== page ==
Everyday Tips to Becoming “Green”
Avoid idling vehicles
Instead of letting your car idle, turn off the ignition. It used less gas and emits less CO2 to stop and restart your car than to let it run.
Walk, bike, or take the bus
Walk or bike for good health as well as the environment. More people taking the bus, means less cards on the road, and that is good for everyone.
Maintain your vehicle
Keeping your vehicle in top shape will save fuel and help the environment.
Keep tires inflated: Just one tire under inflated by six psi can increase fuel consumption by three per cent and tires wear up to 40 percent faster.
Align tires: A misaligned tire will use around two percent more fuel and cause premature tire wear.
Use appropriate fuel: Read your owner’s manual before heading to the pumps and use the recommended type of fuel. Using supreme or premium fuels in cars designed for regular fuel is paying a premium price for something that will not work as well. This wastes money and fuel, it can hurt the engine, and harm the environment.
Keep tank full in winter: Keeping your gas tank full can end up saving you big. When the gas tank is not full , the moist air in the gas tank condenses against the inside wall of the tank. This water affects the quality of the fuel, causing starting problems, fuel not being burned efficiently, engine misfiring, and adding strain to the engine.
Use fluorescent bulbs: Each bulb uses one-forth of the energy of an incandescent bulb. Fluorescent bulbs last up to 10 times longer and the energy saved keeps CO2 out of the atmosphere.
Lights out: It is obvious, but turning off lights at night can save you, and the environment. A computer left on 24 hours a day can increase the electricity bill by $75 to $120 yearly. By putting the computer into standby mode, the amount is reduced to only $15 per year.
Watch clothes in cold water: Over 90 percent of energy used by a washing machine comes from water heating. Save on your bill by washing clothes in cold water with special cold-water detergent.
Lower the thermostat: Lower the thermostat by three degrees in winter and you can save up to 10 percent on your heating bill. Wearing that sweater never felt so smart!
Choose energy efficient appliances: Dishwashers today are nearly 95 percent more energy -efficient than those bought before 1972.
Have an energy audit done on your home: Retrofit your home to make it energy efficient. Many grants are available to finance this type of project.
For more information, visit https://www.ec.gc.ca/ecoaction
- turn off water hoses that are running unnecessarily.
- Turn off the tap when washing vegetables or dishes, shaving, or brushing your teeth.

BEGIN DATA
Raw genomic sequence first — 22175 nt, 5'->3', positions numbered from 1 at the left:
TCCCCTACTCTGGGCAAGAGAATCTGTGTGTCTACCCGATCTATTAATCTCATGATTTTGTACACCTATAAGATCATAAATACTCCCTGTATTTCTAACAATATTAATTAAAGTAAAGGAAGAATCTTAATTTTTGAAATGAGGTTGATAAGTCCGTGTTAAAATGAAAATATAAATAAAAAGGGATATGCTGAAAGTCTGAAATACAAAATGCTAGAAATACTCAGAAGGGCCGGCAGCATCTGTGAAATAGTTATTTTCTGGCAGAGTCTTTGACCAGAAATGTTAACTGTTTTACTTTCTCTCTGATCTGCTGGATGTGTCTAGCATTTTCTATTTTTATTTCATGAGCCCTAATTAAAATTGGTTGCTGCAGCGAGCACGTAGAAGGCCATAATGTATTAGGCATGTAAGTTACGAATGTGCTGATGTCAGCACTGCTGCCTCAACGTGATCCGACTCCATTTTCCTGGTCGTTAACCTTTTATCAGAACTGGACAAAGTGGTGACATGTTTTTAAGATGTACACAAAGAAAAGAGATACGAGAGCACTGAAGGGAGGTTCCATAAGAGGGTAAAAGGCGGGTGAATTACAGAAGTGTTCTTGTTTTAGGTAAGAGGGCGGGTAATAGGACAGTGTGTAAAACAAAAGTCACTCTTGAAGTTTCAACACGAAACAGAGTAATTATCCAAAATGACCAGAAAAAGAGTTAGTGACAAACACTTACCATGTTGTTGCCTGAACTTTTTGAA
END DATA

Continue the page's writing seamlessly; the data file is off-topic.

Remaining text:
- Repair leaks immediately. A small drip quickly amounts to litres of water wasted. Water meters can help detect a leak.
- Use water-efficient fixtures in the home. Showers and baths account for about 30 percent of indoor water use and toilets account for about 35 percent.
- Run the dishwasher and washing machine only with full loads.
- Shorten the time you spend in the shower to help conserve water.
- Keep water in the fridge instead of running tap water and waiting for it to get cold enough to drink.
- Use a bucket and sponge for washing the car instead of running water.
- Use a barrel to collect rainwater from your downspouts. Collected rainwater can be used for garden and lawn watering.
- Deep, infrequent water promotes deep, strong roots and will make your lawn healthier.
- Water early in the morning or late in the evening.
- Some experts say lawns do not need watering at all, since grass will go “dormant” during extended periods of dry weather. The grass will return to normal once dry weather stops.
Recycle, reuse, and reduce
BYOB (bring your own bag): Reusable grocery bags greatly reduce the amount of plastic bags going into landfills. Available in many stores, used them for all your shopping needs.
Environmentally-friendly take-out: Bring your own reusable containers when ordering take-out. This saves tons of Styrofoam, plastic wrap, aluminum foil, and cardboard from ending up in landfills. Just let the restaurant know you will be bringing in your own dishes, and make sure to have enough dishes.
Compost at home
You can further reduce materials going into land fills by composting at home.
Support the local economy and enjoy fresh local food when possible. When the average person in North America sits down to eat, each ingredient has typically traveled at least 2,400 km. The transportation of this food emits tons on carbon dioxide, not to mention increased cost to the consumer. For more information about buying local in Corner Brook click here.